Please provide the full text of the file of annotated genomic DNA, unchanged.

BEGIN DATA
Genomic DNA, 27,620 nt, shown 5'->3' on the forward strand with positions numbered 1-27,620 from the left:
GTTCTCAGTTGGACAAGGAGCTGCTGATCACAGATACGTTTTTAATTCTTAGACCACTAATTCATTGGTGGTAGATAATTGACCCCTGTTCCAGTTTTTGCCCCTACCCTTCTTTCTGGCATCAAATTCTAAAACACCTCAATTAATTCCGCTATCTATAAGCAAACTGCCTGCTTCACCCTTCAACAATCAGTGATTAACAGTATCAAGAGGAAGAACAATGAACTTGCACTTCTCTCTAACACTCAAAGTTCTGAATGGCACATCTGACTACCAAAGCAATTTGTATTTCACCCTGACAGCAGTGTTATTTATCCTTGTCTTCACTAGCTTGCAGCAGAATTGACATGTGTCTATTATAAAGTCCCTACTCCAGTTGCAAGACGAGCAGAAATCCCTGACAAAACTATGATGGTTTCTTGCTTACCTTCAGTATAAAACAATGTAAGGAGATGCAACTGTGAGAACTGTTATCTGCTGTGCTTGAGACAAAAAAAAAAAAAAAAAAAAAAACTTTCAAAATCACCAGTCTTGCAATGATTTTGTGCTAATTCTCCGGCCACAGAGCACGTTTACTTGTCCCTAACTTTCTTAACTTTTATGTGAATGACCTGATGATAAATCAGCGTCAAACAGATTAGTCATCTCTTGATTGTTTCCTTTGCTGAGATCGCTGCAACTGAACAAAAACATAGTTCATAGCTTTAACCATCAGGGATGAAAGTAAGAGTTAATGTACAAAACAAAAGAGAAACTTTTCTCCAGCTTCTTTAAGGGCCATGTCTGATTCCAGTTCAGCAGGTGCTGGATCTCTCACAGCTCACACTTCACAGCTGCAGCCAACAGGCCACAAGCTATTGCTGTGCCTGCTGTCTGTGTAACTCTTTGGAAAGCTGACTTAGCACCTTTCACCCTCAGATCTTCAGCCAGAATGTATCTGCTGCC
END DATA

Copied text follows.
Genomic DNA, 27,620 nt, shown 5'->3' on the forward strand with positions numbered 1-27,620 from the left:
GTTCTCAGTTGGACAAGGAGCTGCTGATCACAGATACGTTTTTAATTCTTAGACCACTAATTCATTGGTGGTAGATAATTGACCCCTGTTCCAGTTTTTGCCCCTACCCTTCTTTCTGGCATCAAATTCTAAAACACCTCAATTAATTCCGCTATCTATAAGCAAACTGCCTGCTTCACCCTTCAACAATCAGTGATTAACAGTATCAAGAGGAAGAACAATGAACTTGCACTTCTCTCTAACACTCAAAGTTCTGAATGGCACATCTGACTACCAAAGCAATTTGTATTTCACCCTGACAGCAGTGTTATTTATCCTTGTCTTCACTAGCTTGCAGCAGAATTGACATGTGTCTATTATAAAGTCCCTACTCCAGTTGCAAGACGAGCAGAAATCCCTGACAAAACTATGATGGTTTCTTGCTTACCTTCAGTATAAAACAATGTAAGGAGATGCAACTGTGAGAACTGTTATCTGCTGTGCTTGAGACAAAAAAAAAAAAAAAAAAAAAAACTTTCAAAATCACCAGTCTTGCAATGATTTTGTGCTAATTCTCCGGCCACAGAGCACGTTTACTTGTCCCTAACTTTCTTAACTTTTATGTGAATGACCTGATGATAAATCAGCGTCAAACAGATTAGTCATCTCTTGATTGTTTCCTTTGCTGAGATCGCTGCAACTGAACAAAAACATAGTTCATAGCTTTAACCATCAGGGATGAAAGTAAGAGTTAATGTACAAAACAAAAGAGAAACTTTTCTCCAGCTTCTTTAAGGGCCATGTCTGATTCCAGTTCAGCAGGTGCTGGATCTCTCACAGCTCACACTTCACAGCTGCAGCCAACAGGCCACAAGCTATTGCTGTGCCTGCTGTCTGTGTAACTCTTTGGAAAGCTGACTTAGCACCTTTCACCCTCAGATCTTCAGCCAGAATGTATCTGCTGCC